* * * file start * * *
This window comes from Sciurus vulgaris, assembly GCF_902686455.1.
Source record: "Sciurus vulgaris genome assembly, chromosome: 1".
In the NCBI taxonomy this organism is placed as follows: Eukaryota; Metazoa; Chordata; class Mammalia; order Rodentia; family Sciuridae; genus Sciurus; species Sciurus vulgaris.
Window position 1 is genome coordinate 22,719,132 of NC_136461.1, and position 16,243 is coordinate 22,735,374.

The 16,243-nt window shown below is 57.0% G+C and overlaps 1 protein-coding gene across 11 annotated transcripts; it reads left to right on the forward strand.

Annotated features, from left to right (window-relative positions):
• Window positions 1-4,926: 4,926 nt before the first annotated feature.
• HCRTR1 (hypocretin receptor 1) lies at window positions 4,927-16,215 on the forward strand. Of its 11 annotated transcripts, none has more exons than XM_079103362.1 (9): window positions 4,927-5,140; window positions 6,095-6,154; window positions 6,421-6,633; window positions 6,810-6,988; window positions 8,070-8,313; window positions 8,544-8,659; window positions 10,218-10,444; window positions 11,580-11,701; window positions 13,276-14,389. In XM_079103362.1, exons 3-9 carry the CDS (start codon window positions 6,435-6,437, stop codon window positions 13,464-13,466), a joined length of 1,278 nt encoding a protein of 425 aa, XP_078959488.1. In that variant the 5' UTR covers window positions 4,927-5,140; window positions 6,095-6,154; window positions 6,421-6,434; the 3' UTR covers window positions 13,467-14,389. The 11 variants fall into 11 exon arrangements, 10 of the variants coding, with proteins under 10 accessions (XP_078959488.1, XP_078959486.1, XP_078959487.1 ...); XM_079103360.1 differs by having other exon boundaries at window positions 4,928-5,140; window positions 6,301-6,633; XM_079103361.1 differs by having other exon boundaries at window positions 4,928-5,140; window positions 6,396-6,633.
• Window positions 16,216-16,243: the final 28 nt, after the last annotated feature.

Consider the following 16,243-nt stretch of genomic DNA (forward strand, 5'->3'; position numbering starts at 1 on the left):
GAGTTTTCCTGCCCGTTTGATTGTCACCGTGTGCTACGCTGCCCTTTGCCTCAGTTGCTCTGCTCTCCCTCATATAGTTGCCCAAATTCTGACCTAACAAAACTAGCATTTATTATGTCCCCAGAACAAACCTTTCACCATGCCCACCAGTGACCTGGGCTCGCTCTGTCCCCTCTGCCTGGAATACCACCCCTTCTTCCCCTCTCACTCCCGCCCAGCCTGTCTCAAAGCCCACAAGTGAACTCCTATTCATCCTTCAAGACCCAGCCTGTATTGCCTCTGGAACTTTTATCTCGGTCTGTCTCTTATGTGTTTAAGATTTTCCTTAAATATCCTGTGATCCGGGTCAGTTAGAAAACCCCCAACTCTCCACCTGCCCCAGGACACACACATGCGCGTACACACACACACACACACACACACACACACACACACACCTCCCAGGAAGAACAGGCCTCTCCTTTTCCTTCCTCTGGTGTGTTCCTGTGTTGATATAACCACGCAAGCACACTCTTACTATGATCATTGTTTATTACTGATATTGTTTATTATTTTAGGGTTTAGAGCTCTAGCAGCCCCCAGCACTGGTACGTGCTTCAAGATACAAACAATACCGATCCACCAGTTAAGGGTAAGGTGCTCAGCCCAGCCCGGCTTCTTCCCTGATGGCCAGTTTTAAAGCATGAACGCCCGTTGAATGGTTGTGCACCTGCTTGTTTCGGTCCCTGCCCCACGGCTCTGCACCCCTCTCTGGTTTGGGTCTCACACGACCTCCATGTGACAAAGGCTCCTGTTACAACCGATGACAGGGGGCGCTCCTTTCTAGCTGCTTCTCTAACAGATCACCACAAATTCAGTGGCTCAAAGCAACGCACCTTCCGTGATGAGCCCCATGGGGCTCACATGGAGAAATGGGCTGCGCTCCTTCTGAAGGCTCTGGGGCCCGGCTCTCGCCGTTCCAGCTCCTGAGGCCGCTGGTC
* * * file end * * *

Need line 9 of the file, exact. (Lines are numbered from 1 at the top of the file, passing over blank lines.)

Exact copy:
• Window positions 16,216-16,243: the final 28 nt, after the last annotated feature.